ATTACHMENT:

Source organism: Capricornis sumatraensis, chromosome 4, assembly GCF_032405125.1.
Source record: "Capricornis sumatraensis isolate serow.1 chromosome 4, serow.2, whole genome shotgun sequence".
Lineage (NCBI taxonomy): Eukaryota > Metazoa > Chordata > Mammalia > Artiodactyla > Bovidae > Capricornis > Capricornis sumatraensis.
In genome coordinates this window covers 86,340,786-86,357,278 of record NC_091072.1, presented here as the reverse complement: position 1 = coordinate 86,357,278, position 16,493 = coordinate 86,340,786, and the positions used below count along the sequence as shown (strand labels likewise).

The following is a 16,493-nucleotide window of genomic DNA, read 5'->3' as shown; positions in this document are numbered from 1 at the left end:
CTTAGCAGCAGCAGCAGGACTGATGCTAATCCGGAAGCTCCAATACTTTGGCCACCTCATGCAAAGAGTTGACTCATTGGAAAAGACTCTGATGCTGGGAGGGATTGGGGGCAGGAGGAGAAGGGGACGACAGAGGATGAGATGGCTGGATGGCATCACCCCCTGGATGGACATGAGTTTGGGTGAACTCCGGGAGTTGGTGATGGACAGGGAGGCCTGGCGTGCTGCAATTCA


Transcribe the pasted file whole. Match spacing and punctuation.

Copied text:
Source organism: Capricornis sumatraensis, chromosome 4, assembly GCF_032405125.1.
Source record: "Capricornis sumatraensis isolate serow.1 chromosome 4, serow.2, whole genome shotgun sequence".
Lineage (NCBI taxonomy): Eukaryota > Metazoa > Chordata > Mammalia > Artiodactyla > Bovidae > Capricornis > Capricornis sumatraensis.
In genome coordinates this window covers 86,340,786-86,357,278 of record NC_091072.1, presented here as the reverse complement: position 1 = coordinate 86,357,278, position 16,493 = coordinate 86,340,786, and the positions used below count along the sequence as shown (strand labels likewise).

The following is a 16,493-nucleotide window of genomic DNA, read 5'->3' as shown; positions in this document are numbered from 1 at the left end:
CTTAGCAGCAGCAGCAGGACTGATGCTAATCCGGAAGCTCCAATACTTTGGCCACCTCATGCAAAGAGTTGACTCATTGGAAAAGACTCTGATGCTGGGAGGGATTGGGGGCAGGAGGAGAAGGGGACGACAGAGGATGAGATGGCTGGATGGCATCACCCCCTGGATGGACATGAGTTTGGGTGAACTCCGGGAGTTGGTGATGGACAGGGAGGCCTGGCGTGCTGCAATTCA